(You're reading all posts by Charlie Sorrel) Charlie Sorrel sits in his gadget nerve-center in Barcelona, Spain, and spits out words about various weird plastic widgets while the sun shines outside his iCave. Previously found at Wired.com's Gadget Lab covering cameras, power cables and sneaking in as much Apple-centric coverage as he could, Charlie spends his rare moments outside perched atop a bicycle and snapping photos. You can follow him on Twitter via @mistercharlie
About Charlie Sorrel
This is a great idea: It’s a gadget that bolts onto your car’s dashboard and won’t let the engine start unless your phone is in it’s slot. The device is called the Origosafe, and it is designed to stop your teen from driving whilst texting, or whatever. And it will. As long as your teen has a Galaxy S3.
You know what the world really needs? Yet another golfers gadget. And what could be more essential to the world than a Universal Golf GPS and Smartphone Mount for your golf cart? Yes, I’m serious.
This old video, bubbled up via Reddit, is a perfect look back at the all-manual past of photography as we head into yet another amazing year of easy iPhoneography.
It shows the most common method for focussing SLR cameras, using a split screen and microprism etched into the focussing screen that lays horizontally at the bottom of the camera’s pentaprism (the top-mounted turret that houses the viewfinder assembly).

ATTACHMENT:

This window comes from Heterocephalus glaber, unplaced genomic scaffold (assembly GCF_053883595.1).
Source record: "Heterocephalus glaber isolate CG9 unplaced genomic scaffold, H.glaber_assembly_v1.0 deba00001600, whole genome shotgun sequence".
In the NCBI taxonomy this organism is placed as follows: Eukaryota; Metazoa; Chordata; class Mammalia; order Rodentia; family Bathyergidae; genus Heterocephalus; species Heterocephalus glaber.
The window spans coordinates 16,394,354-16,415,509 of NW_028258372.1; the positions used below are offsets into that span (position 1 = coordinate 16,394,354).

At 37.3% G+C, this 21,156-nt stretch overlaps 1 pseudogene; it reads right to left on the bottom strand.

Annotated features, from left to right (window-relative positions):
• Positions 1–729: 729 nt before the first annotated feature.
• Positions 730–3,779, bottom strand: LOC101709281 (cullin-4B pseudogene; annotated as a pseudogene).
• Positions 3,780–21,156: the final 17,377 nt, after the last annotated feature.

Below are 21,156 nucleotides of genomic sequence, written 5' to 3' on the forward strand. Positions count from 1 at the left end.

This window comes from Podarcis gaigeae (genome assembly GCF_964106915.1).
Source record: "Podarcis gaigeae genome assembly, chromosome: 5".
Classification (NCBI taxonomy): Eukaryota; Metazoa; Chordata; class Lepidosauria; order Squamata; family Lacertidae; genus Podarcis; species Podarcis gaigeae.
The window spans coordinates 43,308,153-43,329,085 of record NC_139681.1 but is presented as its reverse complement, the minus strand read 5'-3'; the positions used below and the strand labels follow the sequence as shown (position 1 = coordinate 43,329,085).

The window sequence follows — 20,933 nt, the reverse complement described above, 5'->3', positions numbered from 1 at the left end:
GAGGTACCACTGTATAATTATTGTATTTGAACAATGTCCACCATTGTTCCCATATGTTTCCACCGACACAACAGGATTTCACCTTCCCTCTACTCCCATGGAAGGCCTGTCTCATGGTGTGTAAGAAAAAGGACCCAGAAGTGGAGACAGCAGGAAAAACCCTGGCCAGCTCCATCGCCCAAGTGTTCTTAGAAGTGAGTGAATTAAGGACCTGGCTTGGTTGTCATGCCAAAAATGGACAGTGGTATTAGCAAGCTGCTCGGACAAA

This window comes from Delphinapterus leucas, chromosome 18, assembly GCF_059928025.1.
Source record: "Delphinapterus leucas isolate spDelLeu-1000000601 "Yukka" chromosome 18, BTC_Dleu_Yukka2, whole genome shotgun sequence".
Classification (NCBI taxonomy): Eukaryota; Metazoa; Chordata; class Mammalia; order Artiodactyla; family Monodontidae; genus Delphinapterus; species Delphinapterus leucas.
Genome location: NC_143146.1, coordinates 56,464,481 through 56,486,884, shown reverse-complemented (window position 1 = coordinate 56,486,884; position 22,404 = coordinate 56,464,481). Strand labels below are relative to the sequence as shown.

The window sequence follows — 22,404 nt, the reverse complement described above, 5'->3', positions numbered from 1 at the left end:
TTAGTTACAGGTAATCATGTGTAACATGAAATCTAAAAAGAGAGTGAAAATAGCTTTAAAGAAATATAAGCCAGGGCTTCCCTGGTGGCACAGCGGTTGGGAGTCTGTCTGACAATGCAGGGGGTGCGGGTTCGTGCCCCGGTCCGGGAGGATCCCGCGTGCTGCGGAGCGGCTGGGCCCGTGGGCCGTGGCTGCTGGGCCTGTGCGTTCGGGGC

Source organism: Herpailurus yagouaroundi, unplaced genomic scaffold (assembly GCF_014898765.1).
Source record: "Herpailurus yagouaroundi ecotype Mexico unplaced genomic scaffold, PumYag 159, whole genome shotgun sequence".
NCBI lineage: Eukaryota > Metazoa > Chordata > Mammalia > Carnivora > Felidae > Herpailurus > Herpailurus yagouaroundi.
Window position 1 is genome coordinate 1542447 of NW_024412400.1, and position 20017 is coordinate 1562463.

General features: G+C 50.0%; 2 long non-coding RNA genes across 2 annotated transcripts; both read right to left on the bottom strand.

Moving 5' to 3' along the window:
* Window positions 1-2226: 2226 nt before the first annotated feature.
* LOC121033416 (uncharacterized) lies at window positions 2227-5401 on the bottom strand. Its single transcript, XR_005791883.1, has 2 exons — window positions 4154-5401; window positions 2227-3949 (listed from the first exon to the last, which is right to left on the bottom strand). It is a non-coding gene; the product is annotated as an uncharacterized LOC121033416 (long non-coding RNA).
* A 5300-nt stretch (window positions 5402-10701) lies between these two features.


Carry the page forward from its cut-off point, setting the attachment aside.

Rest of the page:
Remember when you used to take the film out of your camera, head to the nearest drugstore and drop it off, do a little shopping or grab a coffee, and then return one hour later to pick up your printed photographs?
This process was fraught with possible problems – you might end up paying to process a blank film, or for prints of out-of-focus, unusable photos – but it was also pretty exciting.
With Printicular, you can now experience all the good parts and none of the bad. The app lets you print your photos at the local Walgreens, and the latest update has added support for Instagram.
New Year’s Eve, the night when alcohol-fueled confusion reigns. But unlike this self-inflicted bamboozlement, which can only be cured with time and a hearty breakfast, the confusion you feel when you start thinking about camera exposure can be fixed right now, using this excellent resource from Exposure Guide.
POC, maker of protective headgear for snowboarders, cyclists and other smart people who eschew personal motor transport, has added headphones to one of its helmets. This is both good and bad.
If the current custodians of the much-abused Polaroid brand have any sense, they’ll call this upcoming camera the Polaroid Android, and they’ll license the Radiohead song of (almost) the same name to promote it.
Or they could just rip off the song, just like they appear to have ripped of the design: If the 18.1 Megapixel IM1836 looks familiar, that’s because it’s almost identical to Nikon’s J-series cameras.
I have such low blood pressure that I over-salt my french fries just to give it a little boost. Or I would, if I ever ate fries. And how do I know this? Because I have a Withings blood-pressure monitor in my home, letting me keep track of the meanderings of my heart.
But if searching for your iPhone, and then your Lightning-to-dock adapter, and then looking for the monitor itself are too much for your fragile ticker, then consider the Blipcare monitor. It still comes with an iOS or Android app, but instead of a direct connection it uploads its data direct to the cloud via Wi-Fi.
What if I told you that you could combine the inconvenience and slow wireless transfer of the Eye-Fi card with the need to actually remove the SD card from your camera and plug it into a slot? You’d get totally excited right? Right? Aw, c’mon…